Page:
Isn’t it amazing that with all the technology that we posses, we use it for gratifying our own selfish needs. Don’t get me wrong, being selfish is not entirely too bad. If we didn’t take the time to seek what we want then who are we? Or what would we become?
As humans, we seek relationships–for better or worse–and as humans we differ on who we pick. Have you ever heard a person snicker about who their friends are dating? I sure have, and I am also sure people have snickered about many of the relationship choices I have made. But my friends have never seen Kelley Brooks.
Kelley was the hottest girl in High School, and was the lust of many a school boy. I met her during the summer of ’84. I was new to the neighborhood, and was playing outside with my brother and sister. For some reason, something caught my eye. I looked up, and there she was. “Hi”, she said with a smile. I was so shy at that time, in my life. My instinct was to run, but she said hi. Just when I thought of something to say my brother and sister jumped in. We talked, went for a walk and we connected that day–and for many days after.
Two weeks later was the start of the school year. The dreaded “first day of school”. I started seventh grade, and it was different. Before the move, I lived in Pawtucket, Rhode Island. I attended Baldwin Elementary School. Pawtucket was an ethnically diverse community, and so was Baldwin Elementary School. Of all my years, I never paid any attention to my skin color. I was simply a sample of everyone else. This changed when I moved to Lincoln–in the summer of 1984.
Kelley accepted me, and so did her sister Colleen and her friend Tara. I’m not dumb. I knew that the suburbs of Lincoln, Rhode Island was full of “white folk”, but I was a bit optimistic about the other parts of Lincoln and the kids in the High School. The true test for me was when I went to the bus stop. My mother dropped me off in our crappy car. She also dressed me up in some preppy attire. I was so embarrassed, but isn’t every teenager?
As I stepped out of my moms car, I saw the 10-13 kids at the bus stop. I decided to stand by myself–away from them–uncomfortably waiting for the bus to arrive. It did, and I was the last one to step on. The bus was so crowded and I was so afraid of where to sit. I tried to not show my nervousness, and I looked over to one girl and I recognized her! No, it was not Kelley, but it was Carrie. Carrie and I went to Baldwin Elementary in Pawtucket. Apparently we moved at the same time. I was relieved to know I had a friend. The bus went up the hill, and made a stop. Kelley was at that stop, and she boarded the bus. She sat in front of me, and made me so happy.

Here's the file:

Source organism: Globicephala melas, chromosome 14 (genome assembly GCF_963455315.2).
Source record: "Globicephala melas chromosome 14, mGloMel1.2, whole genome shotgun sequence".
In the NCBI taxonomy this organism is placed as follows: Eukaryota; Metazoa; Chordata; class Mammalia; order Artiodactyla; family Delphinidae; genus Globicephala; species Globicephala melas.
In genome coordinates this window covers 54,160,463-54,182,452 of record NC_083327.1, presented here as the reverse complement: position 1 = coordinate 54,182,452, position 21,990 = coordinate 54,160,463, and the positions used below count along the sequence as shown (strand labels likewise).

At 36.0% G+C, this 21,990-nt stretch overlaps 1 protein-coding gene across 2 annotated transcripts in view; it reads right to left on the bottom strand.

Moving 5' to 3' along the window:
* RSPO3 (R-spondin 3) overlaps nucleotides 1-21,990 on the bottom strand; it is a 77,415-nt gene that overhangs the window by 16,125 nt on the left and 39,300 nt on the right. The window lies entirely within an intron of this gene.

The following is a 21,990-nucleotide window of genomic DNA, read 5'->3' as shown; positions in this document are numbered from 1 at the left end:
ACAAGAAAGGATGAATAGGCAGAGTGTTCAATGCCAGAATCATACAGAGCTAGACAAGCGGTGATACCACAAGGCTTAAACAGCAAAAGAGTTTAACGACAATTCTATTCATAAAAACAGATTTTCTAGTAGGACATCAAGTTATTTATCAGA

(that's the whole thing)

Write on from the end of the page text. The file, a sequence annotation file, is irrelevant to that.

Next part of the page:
Kelley would always go out of her way to say hi to me. She would sit with me at lunch. She would come over my house after school. In fact, one day she came over we spent it in my basement. My basement, at that time, was unfinished. It had a bed in the corner, though. Kelley ran to the bed and invited me to lay on it. I did, and when I did she jumped up to shut off the light–then climbed back into the bed. Like an idiot, I jumped up to turn on the light. She jumped up to turn off the light..etc..etc.
I was 12 years old, and I didn’t fully understand “girls”. That wouldn’t hit me until I was 14 years old.
My seventh grade year was a blast. Kelley was so beautiful, but this story took a tragic end. You see, after months of attention, I was annoyed by Kelley. I remember turning to a classmate one day when Kelley waved to me. I told him I wish she would stop, and she did. Poof! Just like that she stopped giving me attention. She stopped coming over to my house. She stopped talking to me. It wasn’t her fault, she was simply doing something that I wished for, but I had too much pride to tell her how much I loved her.
Year after year, we shared the same home room. We shared the same classes, often sitting next to each other. And it was year after year that we did not utter a word to each other. Day after day, year after year we did not say one thing to each other–not even share a glance. Although, there were times I glanced over to her. The look she gave appeared cold. I am still convinced that for all those years she thought I was gay.
She was a cheerleader, and dated the typical jock. Maybe, I never had a shot with her. Maybe, It was all in my head. Not only did I stop talking to Kelley, but I also stopped talking to her sister Colleen and her friend Tara. I did, however, break my silence once. Kelley’s brother was killed by a drunk driver in the late ’80’s, and I stopped over their house to express my condolences–Colleen answered the door. She was thankful for my visit, at least she appeared to be. But, I remained silent after that–again.
It has been many years after, and I often reflect back to that one day when I told that kid I wished Kelley would stop being nice to me. I often harp back to what an idiot I was on the bed with Kelley.
She is married with kids now. She is also living in Georgia, and I know this because she is on Facebook. Maybe some day I will have the courage to say hi…probably not.